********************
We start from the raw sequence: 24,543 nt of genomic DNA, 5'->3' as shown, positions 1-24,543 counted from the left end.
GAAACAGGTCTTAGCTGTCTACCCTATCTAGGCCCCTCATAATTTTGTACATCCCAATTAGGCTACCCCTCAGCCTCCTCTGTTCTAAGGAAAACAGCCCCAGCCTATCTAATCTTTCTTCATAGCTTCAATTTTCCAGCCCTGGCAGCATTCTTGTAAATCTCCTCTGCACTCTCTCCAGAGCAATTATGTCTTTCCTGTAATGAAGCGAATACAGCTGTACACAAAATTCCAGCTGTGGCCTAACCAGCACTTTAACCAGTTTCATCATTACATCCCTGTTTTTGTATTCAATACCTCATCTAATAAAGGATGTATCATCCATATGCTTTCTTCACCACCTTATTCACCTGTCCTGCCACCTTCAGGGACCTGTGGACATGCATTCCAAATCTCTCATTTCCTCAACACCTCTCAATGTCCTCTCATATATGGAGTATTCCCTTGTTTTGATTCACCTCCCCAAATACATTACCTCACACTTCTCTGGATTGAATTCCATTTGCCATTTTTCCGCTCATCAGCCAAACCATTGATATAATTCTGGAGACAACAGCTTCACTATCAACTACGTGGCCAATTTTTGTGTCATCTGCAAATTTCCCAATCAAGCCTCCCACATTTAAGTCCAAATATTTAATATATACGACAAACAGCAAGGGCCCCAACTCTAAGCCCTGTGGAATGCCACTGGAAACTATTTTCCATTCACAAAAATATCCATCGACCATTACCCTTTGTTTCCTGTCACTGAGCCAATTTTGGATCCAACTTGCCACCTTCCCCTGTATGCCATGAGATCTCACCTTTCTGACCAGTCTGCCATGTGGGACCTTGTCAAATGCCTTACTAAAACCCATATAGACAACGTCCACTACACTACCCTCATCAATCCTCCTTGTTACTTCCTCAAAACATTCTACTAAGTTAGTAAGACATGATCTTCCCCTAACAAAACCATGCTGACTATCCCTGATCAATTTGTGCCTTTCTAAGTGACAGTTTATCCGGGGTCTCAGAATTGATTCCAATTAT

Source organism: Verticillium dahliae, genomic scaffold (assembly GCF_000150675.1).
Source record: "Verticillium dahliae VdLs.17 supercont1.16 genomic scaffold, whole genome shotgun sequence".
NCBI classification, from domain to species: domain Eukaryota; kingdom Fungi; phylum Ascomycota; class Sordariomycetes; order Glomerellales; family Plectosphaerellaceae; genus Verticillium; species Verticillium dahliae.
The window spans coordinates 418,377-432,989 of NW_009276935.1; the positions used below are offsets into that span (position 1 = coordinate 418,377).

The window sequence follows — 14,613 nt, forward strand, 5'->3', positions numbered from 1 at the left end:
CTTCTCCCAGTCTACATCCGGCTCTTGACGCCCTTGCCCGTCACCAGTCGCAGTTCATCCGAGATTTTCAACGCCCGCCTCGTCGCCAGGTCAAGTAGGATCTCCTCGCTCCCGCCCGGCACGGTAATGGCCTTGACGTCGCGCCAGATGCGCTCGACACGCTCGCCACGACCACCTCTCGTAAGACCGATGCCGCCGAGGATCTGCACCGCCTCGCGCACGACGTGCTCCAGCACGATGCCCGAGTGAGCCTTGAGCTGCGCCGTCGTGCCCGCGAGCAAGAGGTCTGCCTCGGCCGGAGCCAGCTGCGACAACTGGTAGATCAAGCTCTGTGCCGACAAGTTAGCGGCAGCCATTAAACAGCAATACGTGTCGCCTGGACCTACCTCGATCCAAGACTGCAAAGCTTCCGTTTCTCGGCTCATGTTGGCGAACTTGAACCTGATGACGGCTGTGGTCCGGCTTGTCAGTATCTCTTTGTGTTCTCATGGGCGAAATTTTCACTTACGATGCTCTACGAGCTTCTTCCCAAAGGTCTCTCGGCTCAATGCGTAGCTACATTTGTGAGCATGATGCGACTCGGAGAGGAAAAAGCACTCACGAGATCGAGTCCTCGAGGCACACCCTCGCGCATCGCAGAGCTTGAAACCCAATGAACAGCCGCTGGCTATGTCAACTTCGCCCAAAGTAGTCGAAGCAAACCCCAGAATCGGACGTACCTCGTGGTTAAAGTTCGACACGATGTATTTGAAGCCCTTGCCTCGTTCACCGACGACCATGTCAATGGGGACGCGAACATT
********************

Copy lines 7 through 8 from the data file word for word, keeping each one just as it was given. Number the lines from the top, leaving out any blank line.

The window sequence follows — 14,613 nt, forward strand, 5'->3', positions numbered from 1 at the left end:
CTTCTCCCAGTCTACATCCGGCTCTTGACGCCCTTGCCCGTCACCAGTCGCAGTTCATCCGAGATTTTCAACGCCCGCCTCGTCGCCAGGTCAAGTAGGATCTCCTCGCTCCCGCCCGGCACGGTAATGGCCTTGACGTCGCGCCAGATGCGCTCGACACGCTCGCCACGACCACCTCTCGTAAGACCGATGCCGCCGAGGATCTGCACCGCCTCGCGCACGACGTGCTCCAGCACGATGCCCGAGTGAGCCTTGAGCTGCGCCGTCGTGCCCGCGAGCAAGAGGTCTGCCTCGGCCGGAGCCAGCTGCGACAACTGGTAGATCAAGCTCTGTGCCGACAAGTTAGCGGCAGCCATTAAACAGCAATACGTGTCGCCTGGACCTACCTCGATCCAAGACTGCAAAGCTTCCGTTTCTCGGCTCATGTTGGCGAACTTGAACCTGATGACGGCTGTGGTCCGGCTTGTCAGTATCTCTTTGTGTTCTCATGGGCGAAATTTTCACTTACGATGCTCTACGAGCTTCTTCCCAAAGGTCTCTCGGCTCAATGCGTAGCTACATTTGTGAGCATGATGCGACTCGGAGAGGAAAAAGCACTCACGAGATCGAGTCCTCGAGGCACACCCTCGCGCATCGCAGAGCTTGAAACCCAATGAACAGCCGCTGGCTATGTCAACTTCGCCCAAAGTAGTCGAAGCAAACCCCAGAATCGGACGTACCTCGTGGTTAAAGTTCGACACGATGTATTTGAAGCCCTTGCCTCGTTCACCGACGACCATGTCAATGGGGACGCGAACATT